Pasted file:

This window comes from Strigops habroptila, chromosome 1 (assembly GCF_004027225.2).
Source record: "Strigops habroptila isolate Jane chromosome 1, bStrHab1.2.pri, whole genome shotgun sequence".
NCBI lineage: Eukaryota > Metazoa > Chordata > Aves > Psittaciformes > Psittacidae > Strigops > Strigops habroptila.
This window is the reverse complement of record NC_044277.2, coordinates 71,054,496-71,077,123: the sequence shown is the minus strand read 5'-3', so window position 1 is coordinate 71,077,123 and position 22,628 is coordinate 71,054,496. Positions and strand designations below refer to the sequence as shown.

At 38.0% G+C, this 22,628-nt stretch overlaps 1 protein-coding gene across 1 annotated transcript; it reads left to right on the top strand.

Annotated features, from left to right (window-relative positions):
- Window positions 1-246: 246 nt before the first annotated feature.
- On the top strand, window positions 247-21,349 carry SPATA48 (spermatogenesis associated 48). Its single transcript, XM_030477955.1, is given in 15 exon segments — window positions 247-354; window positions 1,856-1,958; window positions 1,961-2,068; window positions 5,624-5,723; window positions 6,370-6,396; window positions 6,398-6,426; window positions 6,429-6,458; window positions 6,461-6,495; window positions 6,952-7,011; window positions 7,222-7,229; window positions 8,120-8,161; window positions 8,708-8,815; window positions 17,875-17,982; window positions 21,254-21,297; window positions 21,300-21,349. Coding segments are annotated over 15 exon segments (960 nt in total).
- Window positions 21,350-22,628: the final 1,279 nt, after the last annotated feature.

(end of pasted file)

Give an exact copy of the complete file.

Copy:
This window comes from Strigops habroptila, chromosome 1 (assembly GCF_004027225.2).
Source record: "Strigops habroptila isolate Jane chromosome 1, bStrHab1.2.pri, whole genome shotgun sequence".
NCBI lineage: Eukaryota > Metazoa > Chordata > Aves > Psittaciformes > Psittacidae > Strigops > Strigops habroptila.
This window is the reverse complement of record NC_044277.2, coordinates 71,054,496-71,077,123: the sequence shown is the minus strand read 5'-3', so window position 1 is coordinate 71,077,123 and position 22,628 is coordinate 71,054,496. Positions and strand designations below refer to the sequence as shown.

At 38.0% G+C, this 22,628-nt stretch overlaps 1 protein-coding gene across 1 annotated transcript; it reads left to right on the top strand.

Annotated features, from left to right (window-relative positions):
- Window positions 1-246: 246 nt before the first annotated feature.
- On the top strand, window positions 247-21,349 carry SPATA48 (spermatogenesis associated 48). Its single transcript, XM_030477955.1, is given in 15 exon segments — window positions 247-354; window positions 1,856-1,958; window positions 1,961-2,068; window positions 5,624-5,723; window positions 6,370-6,396; window positions 6,398-6,426; window positions 6,429-6,458; window positions 6,461-6,495; window positions 6,952-7,011; window positions 7,222-7,229; window positions 8,120-8,161; window positions 8,708-8,815; window positions 17,875-17,982; window positions 21,254-21,297; window positions 21,300-21,349. Coding segments are annotated over 15 exon segments (960 nt in total).
- Window positions 21,350-22,628: the final 1,279 nt, after the last annotated feature.